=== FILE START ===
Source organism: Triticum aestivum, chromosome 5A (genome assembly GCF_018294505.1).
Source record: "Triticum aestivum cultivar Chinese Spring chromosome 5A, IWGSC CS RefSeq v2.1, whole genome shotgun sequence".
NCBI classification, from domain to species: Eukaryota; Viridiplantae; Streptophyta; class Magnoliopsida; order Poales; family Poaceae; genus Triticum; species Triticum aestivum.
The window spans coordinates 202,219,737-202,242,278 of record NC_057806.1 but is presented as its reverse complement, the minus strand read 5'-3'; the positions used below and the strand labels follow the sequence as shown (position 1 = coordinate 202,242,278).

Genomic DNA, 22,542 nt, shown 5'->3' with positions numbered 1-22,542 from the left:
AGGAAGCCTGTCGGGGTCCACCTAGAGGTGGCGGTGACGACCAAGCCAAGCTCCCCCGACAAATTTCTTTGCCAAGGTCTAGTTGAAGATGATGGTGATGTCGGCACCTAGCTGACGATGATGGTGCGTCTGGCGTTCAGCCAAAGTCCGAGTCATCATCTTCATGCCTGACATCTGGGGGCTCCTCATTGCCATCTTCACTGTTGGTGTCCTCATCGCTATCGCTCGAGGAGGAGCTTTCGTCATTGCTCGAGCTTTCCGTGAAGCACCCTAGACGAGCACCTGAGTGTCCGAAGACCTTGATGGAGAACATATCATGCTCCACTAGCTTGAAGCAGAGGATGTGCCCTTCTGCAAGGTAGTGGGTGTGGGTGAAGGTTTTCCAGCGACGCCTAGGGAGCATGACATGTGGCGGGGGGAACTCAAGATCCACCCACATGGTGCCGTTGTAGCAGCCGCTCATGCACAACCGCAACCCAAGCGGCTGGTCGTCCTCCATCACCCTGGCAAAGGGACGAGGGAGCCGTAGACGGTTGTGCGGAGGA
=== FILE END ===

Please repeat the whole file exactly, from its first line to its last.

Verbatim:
Source organism: Triticum aestivum, chromosome 5A (genome assembly GCF_018294505.1).
Source record: "Triticum aestivum cultivar Chinese Spring chromosome 5A, IWGSC CS RefSeq v2.1, whole genome shotgun sequence".
NCBI classification, from domain to species: Eukaryota; Viridiplantae; Streptophyta; class Magnoliopsida; order Poales; family Poaceae; genus Triticum; species Triticum aestivum.
The window spans coordinates 202,219,737-202,242,278 of record NC_057806.1 but is presented as its reverse complement, the minus strand read 5'-3'; the positions used below and the strand labels follow the sequence as shown (position 1 = coordinate 202,242,278).

Genomic DNA, 22,542 nt, shown 5'->3' with positions numbered 1-22,542 from the left:
AGGAAGCCTGTCGGGGTCCACCTAGAGGTGGCGGTGACGACCAAGCCAAGCTCCCCCGACAAATTTCTTTGCCAAGGTCTAGTTGAAGATGATGGTGATGTCGGCACCTAGCTGACGATGATGGTGCGTCTGGCGTTCAGCCAAAGTCCGAGTCATCATCTTCATGCCTGACATCTGGGGGCTCCTCATTGCCATCTTCACTGTTGGTGTCCTCATCGCTATCGCTCGAGGAGGAGCTTTCGTCATTGCTCGAGCTTTCCGTGAAGCACCCTAGACGAGCACCTGAGTGTCCGAAGACCTTGATGGAGAACATATCATGCTCCACTAGCTTGAAGCAGAGGATGTGCCCTTCTGCAAGGTAGTGGGTGTGGGTGAAGGTTTTCCAGCGACGCCTAGGGAGCATGACATGTGGCGGGGGGAACTCAAGATCCACCCACATGGTGCCGTTGTAGCAGCCGCTCATGCACAACCGCAACCCAAGCGGCTGGTCGTCCTCCATCACCCTGGCAAAGGGACGAGGGAGCCGTAGACGGTTGTGCGGAGGA